Monday, November 28, 2011

Dive - Tycho


Ghostly International.

SCQ Rating: 83%

As an umbrella word used to pigeonhole tastes, “independent rock” has always garnered the same crooked brow as when someone utters the term “electronica”. They’re both spineless indicators of underground leanings and loaded with presumptions; it was only a matter of time before they got in bed together. And as many indie-rock bands continue to flock toward electronic production techniques (not to mention major labels), the purpose of distinguishing between genres shrivels further. Many champion this congealing effect as though we listeners are breaking down stale and rigid markers of taste but it seems just as viable that the indie-rock-slash-electronica zenith reached maturation well before its commercial swan-dive, with everything that followed building toward a point of homogenous over-saturation.

Scott Hansen’s long-awaited full-length successor to Sunrise Projector restores walls that existed for a reason and bridges back to the aforementioned peak that gave us true hybridized marvels like A Strangely Isolated Place and Up In Flames. Arriving at the tail end of a year that has seen chill-wave written off yet secretly infiltrating independent pop music with its maximalist’s euphoria, Dive seems an unlikely enema; its songs composed of shimmering guitar tones and modern synth swells, its cover-art steeped in the sun-drenched nostalgia every laptop artist has been musing after. But Dive distinguishes itself on a song-by-song basis, whether it’s something explicit (like the tumbling melodic bubbles that accumulate over ‘A Walk’’s heart-racing arc) or an apparent detail (like how the drums in ‘Daydream’ act as both break-beats and real, lived-in rails of percussion). Throughout it all, Tycho remains sonically indebted to the original haze-makers Boards Of Canada but his songwriting approach rarely drifts into ethers; the atmospheric acoustics of ‘Coastal Brake’ latch onto a gorgeous dance pulse while the title track playfully adds then negates layers for a weaving, epic triptych.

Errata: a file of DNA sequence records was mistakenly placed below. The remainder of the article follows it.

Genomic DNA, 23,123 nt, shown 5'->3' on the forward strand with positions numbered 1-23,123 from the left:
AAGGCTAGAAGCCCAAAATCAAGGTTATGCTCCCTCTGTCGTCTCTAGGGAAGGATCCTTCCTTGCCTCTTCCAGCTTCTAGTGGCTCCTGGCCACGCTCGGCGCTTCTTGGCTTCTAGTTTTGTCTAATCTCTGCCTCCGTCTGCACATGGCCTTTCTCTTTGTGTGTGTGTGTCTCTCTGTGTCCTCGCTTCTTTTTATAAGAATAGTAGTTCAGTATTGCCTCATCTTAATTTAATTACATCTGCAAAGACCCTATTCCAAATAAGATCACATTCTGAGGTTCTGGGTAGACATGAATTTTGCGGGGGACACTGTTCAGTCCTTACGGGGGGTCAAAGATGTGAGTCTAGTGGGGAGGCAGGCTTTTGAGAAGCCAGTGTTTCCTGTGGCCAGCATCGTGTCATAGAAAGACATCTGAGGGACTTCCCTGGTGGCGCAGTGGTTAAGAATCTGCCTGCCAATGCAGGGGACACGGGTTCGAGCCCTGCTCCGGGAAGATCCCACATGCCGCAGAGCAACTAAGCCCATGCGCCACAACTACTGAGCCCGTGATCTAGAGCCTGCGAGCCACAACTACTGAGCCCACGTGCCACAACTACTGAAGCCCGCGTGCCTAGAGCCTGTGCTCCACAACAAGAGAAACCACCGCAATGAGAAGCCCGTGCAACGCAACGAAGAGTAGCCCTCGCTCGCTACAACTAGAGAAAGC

Dive treads the grey area dividing a great many certainties, existing somewhere between Helios’ gentle electronic compositions and Cut/Copy’s rave-up anthems, at the fringe of Four Tet’s nostalgic moments and Ulrich Schnauss’ rock-inspired pushes. It would be wrong to call Dive an IDM album – let’s face it: it’s wrong to use the term IDM in the first place – but one can hear why people might choose to associate Tycho with that slice of electronica still unspoiled by the mainstream. Over optimistic cloud-surfing jams like ‘Hours’ and couch-melting beats as on ‘Adrift’, Dive’s palette remains a sparkling but insular one which builds a sanctuary for its listener over the course of fifty minutes. Perhaps that secluded feel is due to Tycho’s stable equilibrium; a discipline largely displaced by today’s trends which utilizes tasteful guitar on occasions that invigorate Hansen’s electronic-based mood.

Call it what you will: chillwave, “indie-tronica”, you name it. Attempting to classify Dive has been, for this writer, more of an appeal to understand what sets it so gloriously apart from the homogeny implicit to those genres. Because Dive has wits about it, not to mention a way of luring you on its starry-eyed, late-night cruises. It may have taken Hansen eight years to finish but his tardiness rewards with a modern record that brings back all of the magic and possibility inherent to his scene's once futurist ambitions.

Tycho - Coastal Brake by Tycho

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